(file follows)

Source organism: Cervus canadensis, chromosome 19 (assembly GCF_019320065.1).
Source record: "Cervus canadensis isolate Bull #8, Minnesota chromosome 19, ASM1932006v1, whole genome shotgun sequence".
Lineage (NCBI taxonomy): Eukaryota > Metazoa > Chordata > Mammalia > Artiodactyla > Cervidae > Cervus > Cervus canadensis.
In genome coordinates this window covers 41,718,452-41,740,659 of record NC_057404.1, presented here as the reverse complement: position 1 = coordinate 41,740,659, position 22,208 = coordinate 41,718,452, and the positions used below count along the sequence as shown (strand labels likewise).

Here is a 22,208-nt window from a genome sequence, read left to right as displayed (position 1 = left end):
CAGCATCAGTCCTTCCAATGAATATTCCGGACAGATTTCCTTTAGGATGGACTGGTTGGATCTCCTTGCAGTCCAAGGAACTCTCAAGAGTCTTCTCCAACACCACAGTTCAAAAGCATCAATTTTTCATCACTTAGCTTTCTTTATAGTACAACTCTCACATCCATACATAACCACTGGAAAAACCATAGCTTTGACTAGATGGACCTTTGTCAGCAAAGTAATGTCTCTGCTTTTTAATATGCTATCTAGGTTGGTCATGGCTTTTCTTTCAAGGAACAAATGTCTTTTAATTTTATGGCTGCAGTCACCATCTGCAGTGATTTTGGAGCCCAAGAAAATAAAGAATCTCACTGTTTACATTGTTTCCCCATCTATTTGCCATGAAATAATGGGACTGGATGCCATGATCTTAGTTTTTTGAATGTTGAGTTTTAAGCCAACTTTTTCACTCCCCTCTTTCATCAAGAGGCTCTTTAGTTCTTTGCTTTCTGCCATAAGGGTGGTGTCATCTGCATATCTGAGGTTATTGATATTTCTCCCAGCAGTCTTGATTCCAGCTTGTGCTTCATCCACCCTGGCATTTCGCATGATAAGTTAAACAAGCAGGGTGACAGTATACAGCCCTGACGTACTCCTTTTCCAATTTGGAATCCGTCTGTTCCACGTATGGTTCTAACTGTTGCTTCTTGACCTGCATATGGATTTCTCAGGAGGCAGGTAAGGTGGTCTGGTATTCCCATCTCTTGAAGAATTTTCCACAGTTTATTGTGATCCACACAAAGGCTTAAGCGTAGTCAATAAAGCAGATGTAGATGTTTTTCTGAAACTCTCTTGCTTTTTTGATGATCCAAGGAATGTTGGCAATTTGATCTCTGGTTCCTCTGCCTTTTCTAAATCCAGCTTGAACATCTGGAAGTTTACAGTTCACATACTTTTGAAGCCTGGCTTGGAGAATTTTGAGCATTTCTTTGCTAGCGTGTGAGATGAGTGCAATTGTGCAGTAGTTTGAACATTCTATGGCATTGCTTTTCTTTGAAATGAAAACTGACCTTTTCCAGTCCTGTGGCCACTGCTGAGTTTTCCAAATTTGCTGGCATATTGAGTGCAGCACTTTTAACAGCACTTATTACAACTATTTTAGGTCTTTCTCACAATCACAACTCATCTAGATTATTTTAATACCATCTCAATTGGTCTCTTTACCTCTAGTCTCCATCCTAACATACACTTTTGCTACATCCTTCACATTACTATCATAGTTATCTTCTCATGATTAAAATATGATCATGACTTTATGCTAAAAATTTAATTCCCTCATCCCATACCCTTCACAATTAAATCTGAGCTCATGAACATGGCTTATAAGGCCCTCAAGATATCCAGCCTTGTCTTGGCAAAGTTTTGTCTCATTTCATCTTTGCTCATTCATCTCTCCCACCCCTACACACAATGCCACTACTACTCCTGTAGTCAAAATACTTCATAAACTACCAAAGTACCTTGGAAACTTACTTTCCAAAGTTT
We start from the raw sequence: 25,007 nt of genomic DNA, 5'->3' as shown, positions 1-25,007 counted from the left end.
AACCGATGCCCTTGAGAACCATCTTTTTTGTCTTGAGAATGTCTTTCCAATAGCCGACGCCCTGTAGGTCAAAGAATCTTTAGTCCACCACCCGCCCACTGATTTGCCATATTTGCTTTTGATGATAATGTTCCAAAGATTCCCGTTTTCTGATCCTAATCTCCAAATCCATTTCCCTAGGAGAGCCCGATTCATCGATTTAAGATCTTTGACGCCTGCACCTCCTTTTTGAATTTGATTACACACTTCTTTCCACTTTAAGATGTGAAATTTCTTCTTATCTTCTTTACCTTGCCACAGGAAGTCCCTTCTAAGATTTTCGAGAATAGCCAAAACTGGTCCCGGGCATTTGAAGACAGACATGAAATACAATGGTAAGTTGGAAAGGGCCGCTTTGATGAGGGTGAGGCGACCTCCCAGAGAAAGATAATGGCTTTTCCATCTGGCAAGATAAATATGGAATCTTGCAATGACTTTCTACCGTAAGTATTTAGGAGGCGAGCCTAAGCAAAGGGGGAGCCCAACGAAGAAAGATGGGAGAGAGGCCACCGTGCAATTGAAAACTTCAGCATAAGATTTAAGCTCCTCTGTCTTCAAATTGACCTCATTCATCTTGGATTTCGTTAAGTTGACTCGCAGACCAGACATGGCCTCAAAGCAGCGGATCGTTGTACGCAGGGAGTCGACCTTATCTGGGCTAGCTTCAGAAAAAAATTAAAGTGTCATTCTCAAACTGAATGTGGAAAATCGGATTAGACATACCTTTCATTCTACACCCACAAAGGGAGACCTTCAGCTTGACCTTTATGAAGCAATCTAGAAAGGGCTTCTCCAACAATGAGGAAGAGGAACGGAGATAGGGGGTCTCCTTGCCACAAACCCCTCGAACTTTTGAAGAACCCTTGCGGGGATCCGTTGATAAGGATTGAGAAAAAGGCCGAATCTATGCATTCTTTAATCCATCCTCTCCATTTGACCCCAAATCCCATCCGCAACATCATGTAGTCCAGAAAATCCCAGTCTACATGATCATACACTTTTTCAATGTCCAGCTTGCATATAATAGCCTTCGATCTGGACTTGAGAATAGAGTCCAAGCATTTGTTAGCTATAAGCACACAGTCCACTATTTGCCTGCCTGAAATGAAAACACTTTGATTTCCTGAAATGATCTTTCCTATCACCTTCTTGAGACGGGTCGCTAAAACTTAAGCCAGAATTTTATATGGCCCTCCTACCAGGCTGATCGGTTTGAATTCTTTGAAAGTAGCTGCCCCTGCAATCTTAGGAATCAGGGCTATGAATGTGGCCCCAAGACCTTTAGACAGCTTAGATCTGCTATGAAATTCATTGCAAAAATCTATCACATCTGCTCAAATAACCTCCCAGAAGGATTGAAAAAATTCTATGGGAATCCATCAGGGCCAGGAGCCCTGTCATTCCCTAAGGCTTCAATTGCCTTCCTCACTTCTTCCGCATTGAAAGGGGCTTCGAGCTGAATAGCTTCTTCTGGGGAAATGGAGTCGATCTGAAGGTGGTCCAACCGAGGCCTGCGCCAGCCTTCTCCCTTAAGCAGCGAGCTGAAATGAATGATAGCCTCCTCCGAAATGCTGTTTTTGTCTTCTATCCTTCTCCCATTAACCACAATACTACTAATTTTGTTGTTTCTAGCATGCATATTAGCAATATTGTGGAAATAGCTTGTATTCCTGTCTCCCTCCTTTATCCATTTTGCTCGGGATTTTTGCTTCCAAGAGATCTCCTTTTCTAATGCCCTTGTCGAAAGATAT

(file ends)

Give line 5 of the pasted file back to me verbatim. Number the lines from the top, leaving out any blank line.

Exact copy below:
Here is a 22,208-nt window from a genome sequence, read left to right as displayed (position 1 = left end):